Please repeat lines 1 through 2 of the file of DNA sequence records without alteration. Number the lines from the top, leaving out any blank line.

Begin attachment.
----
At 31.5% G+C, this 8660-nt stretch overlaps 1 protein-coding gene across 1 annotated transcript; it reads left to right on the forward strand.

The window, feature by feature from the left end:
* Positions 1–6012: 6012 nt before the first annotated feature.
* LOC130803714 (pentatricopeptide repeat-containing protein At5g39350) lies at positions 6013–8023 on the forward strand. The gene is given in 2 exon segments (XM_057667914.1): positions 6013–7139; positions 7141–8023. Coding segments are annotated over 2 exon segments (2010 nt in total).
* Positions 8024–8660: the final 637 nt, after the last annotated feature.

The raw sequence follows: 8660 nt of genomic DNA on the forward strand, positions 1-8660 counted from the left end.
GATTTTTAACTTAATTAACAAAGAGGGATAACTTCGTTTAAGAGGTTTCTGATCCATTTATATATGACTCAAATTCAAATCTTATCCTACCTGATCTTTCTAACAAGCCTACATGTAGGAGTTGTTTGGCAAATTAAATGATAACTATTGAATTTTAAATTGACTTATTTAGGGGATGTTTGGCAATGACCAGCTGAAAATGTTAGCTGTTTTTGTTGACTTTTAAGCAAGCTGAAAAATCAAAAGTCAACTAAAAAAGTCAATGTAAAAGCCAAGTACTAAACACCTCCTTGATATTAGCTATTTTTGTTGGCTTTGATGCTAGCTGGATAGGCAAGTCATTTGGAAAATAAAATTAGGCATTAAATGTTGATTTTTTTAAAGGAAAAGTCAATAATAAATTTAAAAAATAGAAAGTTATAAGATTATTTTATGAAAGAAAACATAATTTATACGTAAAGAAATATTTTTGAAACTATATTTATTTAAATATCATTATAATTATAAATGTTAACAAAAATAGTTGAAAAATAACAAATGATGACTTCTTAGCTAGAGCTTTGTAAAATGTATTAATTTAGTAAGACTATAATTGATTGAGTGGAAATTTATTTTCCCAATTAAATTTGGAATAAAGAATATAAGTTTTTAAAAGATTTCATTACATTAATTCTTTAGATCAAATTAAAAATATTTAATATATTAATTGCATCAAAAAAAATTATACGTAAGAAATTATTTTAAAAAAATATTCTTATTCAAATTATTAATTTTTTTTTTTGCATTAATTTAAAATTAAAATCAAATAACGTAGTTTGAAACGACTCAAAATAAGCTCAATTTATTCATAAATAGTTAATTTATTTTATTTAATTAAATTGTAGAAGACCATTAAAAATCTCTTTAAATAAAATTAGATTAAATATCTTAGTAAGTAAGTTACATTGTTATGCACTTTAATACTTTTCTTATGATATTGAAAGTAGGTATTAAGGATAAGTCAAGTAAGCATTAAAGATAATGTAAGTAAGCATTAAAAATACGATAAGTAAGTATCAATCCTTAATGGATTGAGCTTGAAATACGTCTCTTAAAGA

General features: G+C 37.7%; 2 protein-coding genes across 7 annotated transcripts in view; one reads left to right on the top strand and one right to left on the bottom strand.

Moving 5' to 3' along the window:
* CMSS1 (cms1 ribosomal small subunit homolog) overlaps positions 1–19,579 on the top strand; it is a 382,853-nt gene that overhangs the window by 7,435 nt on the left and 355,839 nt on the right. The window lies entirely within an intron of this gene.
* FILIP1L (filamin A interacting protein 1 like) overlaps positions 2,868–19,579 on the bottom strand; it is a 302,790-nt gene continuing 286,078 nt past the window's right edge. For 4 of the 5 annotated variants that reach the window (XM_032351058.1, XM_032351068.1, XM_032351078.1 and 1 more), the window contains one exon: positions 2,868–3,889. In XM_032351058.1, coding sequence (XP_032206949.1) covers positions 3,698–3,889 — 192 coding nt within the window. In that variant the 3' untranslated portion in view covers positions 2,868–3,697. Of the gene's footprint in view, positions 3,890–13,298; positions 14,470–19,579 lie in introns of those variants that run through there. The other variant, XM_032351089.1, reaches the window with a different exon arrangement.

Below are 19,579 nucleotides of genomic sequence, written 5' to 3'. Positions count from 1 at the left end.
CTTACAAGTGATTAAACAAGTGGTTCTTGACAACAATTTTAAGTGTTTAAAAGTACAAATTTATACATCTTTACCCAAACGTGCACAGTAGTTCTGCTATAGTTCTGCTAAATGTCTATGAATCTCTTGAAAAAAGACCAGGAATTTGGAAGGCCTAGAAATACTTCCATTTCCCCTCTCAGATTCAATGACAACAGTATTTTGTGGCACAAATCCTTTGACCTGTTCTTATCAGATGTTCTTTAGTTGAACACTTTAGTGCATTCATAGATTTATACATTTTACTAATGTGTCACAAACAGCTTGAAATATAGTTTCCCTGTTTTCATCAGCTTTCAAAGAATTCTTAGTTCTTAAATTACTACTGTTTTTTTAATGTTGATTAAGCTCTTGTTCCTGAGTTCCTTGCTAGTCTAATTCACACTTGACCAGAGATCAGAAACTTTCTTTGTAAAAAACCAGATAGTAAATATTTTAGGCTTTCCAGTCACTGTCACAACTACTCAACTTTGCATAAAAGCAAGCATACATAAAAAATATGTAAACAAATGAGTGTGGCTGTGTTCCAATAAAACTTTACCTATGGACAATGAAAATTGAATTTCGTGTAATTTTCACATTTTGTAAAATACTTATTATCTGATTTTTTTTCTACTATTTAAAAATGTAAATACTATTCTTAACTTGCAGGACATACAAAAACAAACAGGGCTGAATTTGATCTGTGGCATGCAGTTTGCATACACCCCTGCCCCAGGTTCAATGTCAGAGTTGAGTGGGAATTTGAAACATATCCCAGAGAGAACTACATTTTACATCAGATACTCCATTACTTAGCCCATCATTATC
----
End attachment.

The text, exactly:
At 31.5% G+C, this 8660-nt stretch overlaps 1 protein-coding gene across 1 annotated transcript; it reads left to right on the forward strand.

The window, feature by feature from the left end: